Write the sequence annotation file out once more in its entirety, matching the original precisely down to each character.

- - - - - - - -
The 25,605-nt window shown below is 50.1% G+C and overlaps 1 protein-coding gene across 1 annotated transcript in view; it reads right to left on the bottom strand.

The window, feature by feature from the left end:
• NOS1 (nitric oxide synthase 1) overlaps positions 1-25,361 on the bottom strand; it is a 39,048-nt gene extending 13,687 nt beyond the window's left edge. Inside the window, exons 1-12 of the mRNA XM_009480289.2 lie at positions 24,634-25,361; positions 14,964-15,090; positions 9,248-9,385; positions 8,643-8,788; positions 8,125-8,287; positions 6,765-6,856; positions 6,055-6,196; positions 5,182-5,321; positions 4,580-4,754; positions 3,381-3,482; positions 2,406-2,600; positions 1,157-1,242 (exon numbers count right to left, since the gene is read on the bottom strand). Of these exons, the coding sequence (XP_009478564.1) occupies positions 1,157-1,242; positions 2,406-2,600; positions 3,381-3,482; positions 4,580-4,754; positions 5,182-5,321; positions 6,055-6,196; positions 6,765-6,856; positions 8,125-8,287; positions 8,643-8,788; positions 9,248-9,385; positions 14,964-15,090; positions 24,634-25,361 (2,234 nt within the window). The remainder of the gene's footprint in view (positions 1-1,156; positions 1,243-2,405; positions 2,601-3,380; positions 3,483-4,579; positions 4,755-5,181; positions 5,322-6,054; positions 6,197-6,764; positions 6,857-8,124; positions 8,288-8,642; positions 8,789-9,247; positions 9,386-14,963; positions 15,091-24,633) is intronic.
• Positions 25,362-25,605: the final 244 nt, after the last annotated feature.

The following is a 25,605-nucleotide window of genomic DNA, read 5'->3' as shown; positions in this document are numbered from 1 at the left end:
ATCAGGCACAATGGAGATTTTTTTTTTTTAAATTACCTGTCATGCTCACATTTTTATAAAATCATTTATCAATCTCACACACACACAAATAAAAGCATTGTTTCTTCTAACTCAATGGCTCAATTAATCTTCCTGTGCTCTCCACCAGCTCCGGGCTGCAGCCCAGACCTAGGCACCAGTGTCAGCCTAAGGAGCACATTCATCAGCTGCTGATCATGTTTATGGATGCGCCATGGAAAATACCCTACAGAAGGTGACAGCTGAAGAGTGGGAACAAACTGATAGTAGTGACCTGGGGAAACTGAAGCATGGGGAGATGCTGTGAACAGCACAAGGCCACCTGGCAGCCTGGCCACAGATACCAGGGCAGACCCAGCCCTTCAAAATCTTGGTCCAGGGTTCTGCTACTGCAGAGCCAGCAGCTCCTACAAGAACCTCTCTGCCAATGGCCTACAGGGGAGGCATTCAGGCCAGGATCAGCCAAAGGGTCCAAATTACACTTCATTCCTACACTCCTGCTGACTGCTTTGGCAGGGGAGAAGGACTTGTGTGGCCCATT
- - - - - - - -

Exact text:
The 25,605-nt window shown below is 50.1% G+C and overlaps 1 protein-coding gene across 1 annotated transcript in view; it reads right to left on the bottom strand.

The window, feature by feature from the left end:
• NOS1 (nitric oxide synthase 1) overlaps positions 1-25,361 on the bottom strand; it is a 39,048-nt gene extending 13,687 nt beyond the window's left edge. Inside the window, exons 1-12 of the mRNA XM_009480289.2 lie at positions 24,634-25,361; positions 14,964-15,090; positions 9,248-9,385; positions 8,643-8,788; positions 8,125-8,287; positions 6,765-6,856; positions 6,055-6,196; positions 5,182-5,321; positions 4,580-4,754; positions 3,381-3,482; positions 2,406-2,600; positions 1,157-1,242 (exon numbers count right to left, since the gene is read on the bottom strand). Of these exons, the coding sequence (XP_009478564.1) occupies positions 1,157-1,242; positions 2,406-2,600; positions 3,381-3,482; positions 4,580-4,754; positions 5,182-5,321; positions 6,055-6,196; positions 6,765-6,856; positions 8,125-8,287; positions 8,643-8,788; positions 9,248-9,385; positions 14,964-15,090; positions 24,634-25,361 (2,234 nt within the window). The remainder of the gene's footprint in view (positions 1-1,156; positions 1,243-2,405; positions 2,601-3,380; positions 3,483-4,579; positions 4,755-5,181; positions 5,322-6,054; positions 6,197-6,764; positions 6,857-8,124; positions 8,288-8,642; positions 8,789-9,247; positions 9,386-14,963; positions 15,091-24,633) is intronic.
• Positions 25,362-25,605: the final 244 nt, after the last annotated feature.

The following is a 25,605-nucleotide window of genomic DNA, read 5'->3' as shown; positions in this document are numbered from 1 at the left end:
ATCAGGCACAATGGAGATTTTTTTTTTTTAAATTACCTGTCATGCTCACATTTTTATAAAATCATTTATCAATCTCACACACACACAAATAAAAGCATTGTTTCTTCTAACTCAATGGCTCAATTAATCTTCCTGTGCTCTCCACCAGCTCCGGGCTGCAGCCCAGACCTAGGCACCAGTGTCAGCCTAAGGAGCACATTCATCAGCTGCTGATCATGTTTATGGATGCGCCATGGAAAATACCCTACAGAAGGTGACAGCTGAAGAGTGGGAACAAACTGATAGTAGTGACCTGGGGAAACTGAAGCATGGGGAGATGCTGTGAACAGCACAAGGCCACCTGGCAGCCTGGCCACAGATACCAGGGCAGACCCAGCCCTTCAAAATCTTGGTCCAGGGTTCTGCTACTGCAGAGCCAGCAGCTCCTACAAGAACCTCTCTGCCAATGGCCTACAGGGGAGGCATTCAGGCCAGGATCAGCCAAAGGGTCCAAATTACACTTCATTCCTACACTCCTGCTGACTGCTTTGGCAGGGGAGAAGGACTTGTGTGGCCCATT